He wanted to know if he was one of them. In what was a particularly complicated situation, he was negotiating departing two clubs – parent club Reading and Sunderland, where he was then on loan.
On top of this, Hibs, the club he wished to join, who he supported growing up and had enjoyed a fruitful spell at last season, needed to reach agreement with Rangers over the loan of Florian Kamberi before they could bring another attacker in.
McNulty’s own ambitions hinged on this deal going through. Sunderland manager Phil Parkinson excused him from that weekend’s trip to Portsmouth which meant the 27-year-old had little else to do except tune in to Jim White & co on Sky Sports News.
“The amount of messages from family and that asking what’s happening and I’m saying, ‘I don’t know, I know as much as you, when I know something I’ll tell you’,” he recalled. “It was on, then it was off.
“I’ve learned this before. It’s better saying nothing until you’re in the building and it’s done. It was changing but Hibs were brilliant. (Sporting director) Graeme Mathie and (chief executive) Leeann (Dempster) were different class getting the deal done.
“It was on and off a few times on Friday from probably about late Thursday night. I didn’t travel with the squad at Sunderland on Friday. I’d been given the weekend off. The manager said: ‘Look, regardless of what happens, have the weekend off and if I see you Monday, I see you. If not, all the best.’
“That’s where we were at. I live up here and I’ve family up here so I was coming up anyway. I was sitting by the phone waiting for someone to say it was all go.”
Parkinson, who inherited the loan deal McNulty had agreed last summer, consented to cancelling the arrangement if that was what the player really wanted. There was an extra incentive to push for a move back to Hibs. Jack Ross, who had signed him for Sunderland, had since moved on to Hibs and while Parkinson was always respectful of the player, there was one major problem.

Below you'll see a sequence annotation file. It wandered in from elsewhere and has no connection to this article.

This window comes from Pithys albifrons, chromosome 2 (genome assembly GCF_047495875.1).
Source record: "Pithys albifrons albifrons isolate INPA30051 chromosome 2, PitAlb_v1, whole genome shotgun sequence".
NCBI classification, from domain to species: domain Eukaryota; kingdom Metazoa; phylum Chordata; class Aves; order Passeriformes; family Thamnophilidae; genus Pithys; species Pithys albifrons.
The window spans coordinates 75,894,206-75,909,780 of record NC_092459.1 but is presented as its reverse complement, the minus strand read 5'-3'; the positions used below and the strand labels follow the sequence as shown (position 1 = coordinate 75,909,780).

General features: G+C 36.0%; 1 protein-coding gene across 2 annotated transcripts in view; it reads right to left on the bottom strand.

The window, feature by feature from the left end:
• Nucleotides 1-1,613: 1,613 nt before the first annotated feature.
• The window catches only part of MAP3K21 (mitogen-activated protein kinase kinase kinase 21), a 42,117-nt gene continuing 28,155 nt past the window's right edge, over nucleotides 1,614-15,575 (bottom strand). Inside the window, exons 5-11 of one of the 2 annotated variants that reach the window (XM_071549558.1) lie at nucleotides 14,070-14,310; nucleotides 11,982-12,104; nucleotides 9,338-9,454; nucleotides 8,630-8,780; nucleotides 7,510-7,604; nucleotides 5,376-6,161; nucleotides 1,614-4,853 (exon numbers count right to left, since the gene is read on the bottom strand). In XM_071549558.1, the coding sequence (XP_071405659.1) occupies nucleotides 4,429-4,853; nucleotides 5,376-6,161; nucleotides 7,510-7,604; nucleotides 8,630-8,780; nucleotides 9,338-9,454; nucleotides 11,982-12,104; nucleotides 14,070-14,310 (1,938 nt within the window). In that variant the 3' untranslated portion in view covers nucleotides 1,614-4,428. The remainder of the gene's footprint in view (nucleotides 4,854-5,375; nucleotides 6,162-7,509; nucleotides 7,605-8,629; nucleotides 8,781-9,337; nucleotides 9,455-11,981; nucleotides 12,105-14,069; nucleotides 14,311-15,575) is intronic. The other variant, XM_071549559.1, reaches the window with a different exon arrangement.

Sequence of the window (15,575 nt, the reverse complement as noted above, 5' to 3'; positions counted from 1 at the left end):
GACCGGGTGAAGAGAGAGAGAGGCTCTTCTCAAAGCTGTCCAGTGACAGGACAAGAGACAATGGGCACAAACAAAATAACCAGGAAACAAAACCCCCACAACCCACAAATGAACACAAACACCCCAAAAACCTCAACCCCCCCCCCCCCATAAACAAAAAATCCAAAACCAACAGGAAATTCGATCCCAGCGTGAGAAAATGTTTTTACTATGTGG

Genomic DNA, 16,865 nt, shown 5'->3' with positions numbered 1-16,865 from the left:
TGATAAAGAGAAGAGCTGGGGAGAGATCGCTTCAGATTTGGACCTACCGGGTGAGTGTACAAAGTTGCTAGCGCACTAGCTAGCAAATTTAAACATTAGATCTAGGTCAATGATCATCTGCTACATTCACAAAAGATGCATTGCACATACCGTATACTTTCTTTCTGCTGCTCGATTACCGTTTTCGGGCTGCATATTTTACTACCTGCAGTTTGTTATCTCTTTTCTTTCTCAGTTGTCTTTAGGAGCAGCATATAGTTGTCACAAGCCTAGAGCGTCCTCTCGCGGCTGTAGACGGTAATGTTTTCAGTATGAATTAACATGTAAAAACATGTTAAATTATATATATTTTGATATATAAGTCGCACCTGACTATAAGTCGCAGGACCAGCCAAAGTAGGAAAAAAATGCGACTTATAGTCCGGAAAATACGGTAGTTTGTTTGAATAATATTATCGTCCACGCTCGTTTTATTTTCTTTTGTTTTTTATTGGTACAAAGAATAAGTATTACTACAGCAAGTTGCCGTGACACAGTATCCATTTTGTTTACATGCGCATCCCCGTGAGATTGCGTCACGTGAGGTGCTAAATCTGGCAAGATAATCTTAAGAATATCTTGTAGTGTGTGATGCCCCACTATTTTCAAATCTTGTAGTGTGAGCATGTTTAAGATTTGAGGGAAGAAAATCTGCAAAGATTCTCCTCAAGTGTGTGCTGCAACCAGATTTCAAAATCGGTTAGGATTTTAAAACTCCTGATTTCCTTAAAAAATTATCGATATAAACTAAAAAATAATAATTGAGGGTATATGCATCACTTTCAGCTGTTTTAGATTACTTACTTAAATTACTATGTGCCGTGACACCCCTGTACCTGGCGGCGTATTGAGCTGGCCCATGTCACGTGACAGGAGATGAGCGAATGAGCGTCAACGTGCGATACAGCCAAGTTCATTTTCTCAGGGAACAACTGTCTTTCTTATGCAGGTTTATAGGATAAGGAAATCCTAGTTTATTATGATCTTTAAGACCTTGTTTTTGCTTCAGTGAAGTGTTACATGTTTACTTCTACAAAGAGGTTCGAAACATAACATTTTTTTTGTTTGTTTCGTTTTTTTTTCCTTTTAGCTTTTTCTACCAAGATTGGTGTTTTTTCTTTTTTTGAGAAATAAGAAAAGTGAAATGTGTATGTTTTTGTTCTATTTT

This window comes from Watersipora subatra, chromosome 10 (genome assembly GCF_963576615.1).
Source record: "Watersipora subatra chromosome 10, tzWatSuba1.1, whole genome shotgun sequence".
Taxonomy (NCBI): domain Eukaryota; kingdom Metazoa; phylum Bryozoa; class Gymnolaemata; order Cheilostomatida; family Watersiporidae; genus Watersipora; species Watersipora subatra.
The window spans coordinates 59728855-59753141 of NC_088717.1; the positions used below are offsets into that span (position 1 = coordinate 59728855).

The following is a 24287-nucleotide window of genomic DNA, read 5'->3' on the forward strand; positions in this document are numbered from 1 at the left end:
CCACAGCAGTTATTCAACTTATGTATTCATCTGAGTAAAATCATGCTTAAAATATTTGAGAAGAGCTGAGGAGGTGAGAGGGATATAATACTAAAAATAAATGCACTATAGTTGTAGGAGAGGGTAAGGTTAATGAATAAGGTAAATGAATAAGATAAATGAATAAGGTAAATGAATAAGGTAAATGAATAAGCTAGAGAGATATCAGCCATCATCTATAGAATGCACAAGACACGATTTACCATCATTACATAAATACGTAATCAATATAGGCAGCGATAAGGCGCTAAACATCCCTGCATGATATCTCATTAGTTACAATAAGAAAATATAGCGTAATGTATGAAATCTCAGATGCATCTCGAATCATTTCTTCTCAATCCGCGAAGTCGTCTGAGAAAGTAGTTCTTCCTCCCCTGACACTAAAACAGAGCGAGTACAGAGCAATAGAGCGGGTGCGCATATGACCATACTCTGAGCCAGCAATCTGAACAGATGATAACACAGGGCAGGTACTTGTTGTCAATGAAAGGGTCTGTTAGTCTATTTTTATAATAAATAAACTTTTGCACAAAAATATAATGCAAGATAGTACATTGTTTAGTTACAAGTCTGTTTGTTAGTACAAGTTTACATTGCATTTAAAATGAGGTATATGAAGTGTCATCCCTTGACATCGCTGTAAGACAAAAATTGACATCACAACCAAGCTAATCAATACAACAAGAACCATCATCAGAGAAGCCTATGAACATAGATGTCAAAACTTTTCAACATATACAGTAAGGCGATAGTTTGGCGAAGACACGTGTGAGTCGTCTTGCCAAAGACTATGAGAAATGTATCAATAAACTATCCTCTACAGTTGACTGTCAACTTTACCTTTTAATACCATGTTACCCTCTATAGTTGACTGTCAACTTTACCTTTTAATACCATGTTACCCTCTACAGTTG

“He just didn’t play me!” says McNulty, who was desperate to hook up with Ross again.
The stakes were high in this game of jeopardy. There was the potential for McNulty to be left high and dry and back at Reading, where he has never settled following a reported £1 million move from Coventry in City 2018. He claims this was never something he could accept.
Reading are on to their third manager since McNulty was signed by Paul Clement. Remarkably, come this summer the player will still have two years left of his contract. Whether Hibs can afford buying him then, and whether they wish to, remains to be seen.
It’s now up to McNulty to force the issue. One thing seems certain, he’s done with Reading.
“It was never going to be a case of me going back to Reading,” he said. “I’d be going back there and not making squads and the reason I was leaving Sunderland was to come and play games. I had a couple of options and chose Hibs because of how well I did last time, how much I enjoyed it and I’d worked with the manager before.”
All’s well that ends well and McNulty is back in harness at Hibs with ambitions that stretch to resuscitating an international career that blossomed in tandem with his good form in his last spell at the club. He made his debut in the ill-fated outing against Kazakhstan and came on again, replacing the injured Callum Paterson in the first half, against San Marino in the following game.
It’s not too late for him to stake a claim ahead of the Euro 2020 play-offs at the end of next month, with McNulty likely to feature at some stage in tonight’s high-profile clash with Rangers at Ibrox.
“I do think I am more visible playing in Scotland – 100 per cent,” he said. “If I was at Sunderland, playing every week and scoring goals, then I am sure I would have a better chance.
“But no disrespect to League Two or lower League One teams, I don’t think I’d get a look in playing there. Coming up here, I am in the spotlight a bit more. If I score a few goals, it would probably be easier for the manager to pick me.”
He hopes he and Christian Doidge can get off on a better foot after his new strike partner informed him of a spat they had while playing against each when Coventry City came up against Forest Green in League Two.
“He reminded me that we had a little argument when we played against each other,” McNulty recalled. “He elbowed me or something and he said I went after him. Did I catch him? I can’t actually remember... I think I went after a few people!”